What Is Seasonal Affective Disorder (SAD)?
What is seasonal affective disorder? Seasonal affective disorder, or SAD, is a type of depression and also called winter depression.
It is defined as a severe form of depression that affects both people in their seasonal environments and those around them.
Those who suffer from this condition typically experience symptoms and mood changes similar to clinical depression, which generally occurs during the winter and fall months when there’s less sun.
Although seasonal affective disorder is not technically an anxiety disorder, researchers have found that those who are prone to it tend to experience higher levels of stress and anxiety and are more depressed than those who aren’t affected by it.
While there are many people who don’t experience any symptoms of this disorder, for those who do, the symptoms can make many people feel as though they are unable to cope with the normal stresses of life.
Those who are affected by SAD tend to lose interest in activities that they used to enjoy such as sports, hobbies, or certain types of television shows.
They also may feel as if their life is out of control and are reluctant to accept help. Those who suffer from this disorder should immediately seek treatment as soon as possible.
Left untreated, it can worsen to the point where it causes serious depression, substance abuse, and other serious medical conditions.
Although it affects those who are in their late winter and fall months, it is more common to those who are in their early summer months through the first week of the spring season.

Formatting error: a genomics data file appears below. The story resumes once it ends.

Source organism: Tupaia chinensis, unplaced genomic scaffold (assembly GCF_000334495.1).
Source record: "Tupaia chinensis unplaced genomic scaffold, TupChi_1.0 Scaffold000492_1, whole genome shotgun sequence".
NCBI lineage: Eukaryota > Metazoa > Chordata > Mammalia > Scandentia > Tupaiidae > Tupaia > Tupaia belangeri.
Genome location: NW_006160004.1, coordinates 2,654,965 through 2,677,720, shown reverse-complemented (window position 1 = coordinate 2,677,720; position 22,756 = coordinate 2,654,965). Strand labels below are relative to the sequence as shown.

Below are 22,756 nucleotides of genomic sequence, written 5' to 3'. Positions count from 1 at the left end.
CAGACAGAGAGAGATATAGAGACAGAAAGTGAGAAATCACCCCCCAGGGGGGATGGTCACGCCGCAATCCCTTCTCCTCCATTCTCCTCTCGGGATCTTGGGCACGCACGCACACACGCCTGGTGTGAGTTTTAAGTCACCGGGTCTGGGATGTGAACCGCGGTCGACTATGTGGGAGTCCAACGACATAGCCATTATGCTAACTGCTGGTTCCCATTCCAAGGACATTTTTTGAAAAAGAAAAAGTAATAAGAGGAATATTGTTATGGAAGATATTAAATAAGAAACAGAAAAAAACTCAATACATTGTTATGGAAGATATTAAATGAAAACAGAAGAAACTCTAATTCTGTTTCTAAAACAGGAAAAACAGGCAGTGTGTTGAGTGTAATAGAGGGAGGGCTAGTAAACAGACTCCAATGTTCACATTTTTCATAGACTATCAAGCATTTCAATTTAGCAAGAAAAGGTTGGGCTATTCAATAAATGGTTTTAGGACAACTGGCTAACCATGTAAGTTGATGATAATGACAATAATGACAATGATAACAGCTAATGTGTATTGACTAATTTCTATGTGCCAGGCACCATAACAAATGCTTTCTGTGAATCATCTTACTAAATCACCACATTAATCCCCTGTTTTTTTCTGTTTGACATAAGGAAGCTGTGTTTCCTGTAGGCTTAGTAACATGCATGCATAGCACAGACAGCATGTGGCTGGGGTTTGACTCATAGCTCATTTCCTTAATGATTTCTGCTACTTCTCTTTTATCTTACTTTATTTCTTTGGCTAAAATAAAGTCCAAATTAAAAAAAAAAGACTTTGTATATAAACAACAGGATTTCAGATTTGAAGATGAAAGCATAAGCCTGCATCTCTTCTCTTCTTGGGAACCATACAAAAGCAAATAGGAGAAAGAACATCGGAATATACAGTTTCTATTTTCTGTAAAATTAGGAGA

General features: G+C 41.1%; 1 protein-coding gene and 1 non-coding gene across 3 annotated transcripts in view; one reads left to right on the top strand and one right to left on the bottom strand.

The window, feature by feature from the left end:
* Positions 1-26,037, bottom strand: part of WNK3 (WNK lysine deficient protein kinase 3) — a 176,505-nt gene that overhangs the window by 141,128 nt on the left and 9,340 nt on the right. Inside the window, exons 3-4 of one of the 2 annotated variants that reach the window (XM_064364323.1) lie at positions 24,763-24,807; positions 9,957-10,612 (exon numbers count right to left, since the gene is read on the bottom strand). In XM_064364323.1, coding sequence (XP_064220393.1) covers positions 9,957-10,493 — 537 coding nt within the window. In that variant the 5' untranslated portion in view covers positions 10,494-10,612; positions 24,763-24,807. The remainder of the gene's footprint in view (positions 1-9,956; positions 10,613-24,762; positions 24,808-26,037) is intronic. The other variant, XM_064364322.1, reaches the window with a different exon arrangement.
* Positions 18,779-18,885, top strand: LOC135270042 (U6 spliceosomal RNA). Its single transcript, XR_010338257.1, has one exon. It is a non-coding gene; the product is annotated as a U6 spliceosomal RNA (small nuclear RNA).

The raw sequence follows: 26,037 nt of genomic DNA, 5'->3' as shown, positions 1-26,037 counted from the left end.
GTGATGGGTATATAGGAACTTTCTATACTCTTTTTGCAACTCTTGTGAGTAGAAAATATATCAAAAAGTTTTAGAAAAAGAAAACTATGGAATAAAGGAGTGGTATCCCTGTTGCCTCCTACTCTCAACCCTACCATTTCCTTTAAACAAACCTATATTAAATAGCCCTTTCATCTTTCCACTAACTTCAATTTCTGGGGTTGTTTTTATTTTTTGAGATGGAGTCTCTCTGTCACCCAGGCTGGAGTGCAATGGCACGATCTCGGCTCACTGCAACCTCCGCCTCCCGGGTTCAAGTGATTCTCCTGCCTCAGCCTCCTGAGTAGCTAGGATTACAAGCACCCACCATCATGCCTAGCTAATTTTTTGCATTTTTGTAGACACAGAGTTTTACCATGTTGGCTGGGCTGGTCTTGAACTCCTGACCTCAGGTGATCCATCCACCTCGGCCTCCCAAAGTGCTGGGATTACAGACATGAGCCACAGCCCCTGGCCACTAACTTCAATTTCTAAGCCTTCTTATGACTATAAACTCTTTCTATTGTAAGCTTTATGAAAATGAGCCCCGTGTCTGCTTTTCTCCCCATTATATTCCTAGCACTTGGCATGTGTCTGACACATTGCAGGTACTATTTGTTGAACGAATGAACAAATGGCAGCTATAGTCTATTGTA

This disorder is most common to those who have jobs during these months and spend a great deal of time outside.
Those who live in areas that are less sunny and have less daylight during the daytime are more likely to be affected by this condition, as are those who spend more time in the early morning hours.
In fact, it can sometimes feel like winter is coming again! Those who are affected will find ways to cope with their sadness during the colder months.
How To Recognize Seasonal Affective Disorder Symptoms
Seasonal affective disorder, or SAD, is a kind of depression which is linked to changes in seasonal rhythms.
Generally speaking, SAD starts and finishes at about the same time each year.
However, if you are like many people with SAD, you may start having symptoms in the fall and last all through the winter season, sapping your emotional energy and leaving you feeling down and depressed.
For those with SAD who do not know when the seasonal Affective Disorder symptoms will appear, they can look forward to having seasonal affective disorder symptoms appear on a regular basis.
SAD can be an extremely frustrating and depressing disorder for those who have it, but fortunately there is treatment available for those who suffer from SAD.
Generally, the symptoms of seasonal affective disorder will start to appear throughout the year (spring, winter, summer and fall).
Some people will start to notice that they are beginning to have lower energy levels and that their moods have become more depressed or hopeless.
Other people may feel that they have lost interest in things that they used to find enjoyable such as sports or other activities.
Low energy and low mood symptoms may also lead to other problems like a decrease in appetite, which can lead to weight loss.
When you notice that you have these seasonal affective disorder symptoms, it is important to talk to your doctor.
Because everyone’s bodies run on different schedules, it is possible that the symptoms you are experiencing could be caused by a low energy, low mood, or other disorder.
Your doctor should be able to refer you to a specialist to help treat your seasonal affective disorder symptoms.
During this time of year, doctors highly recommend that patients get plenty of rest, eat plenty of nutritious foods, and take low doses of medications.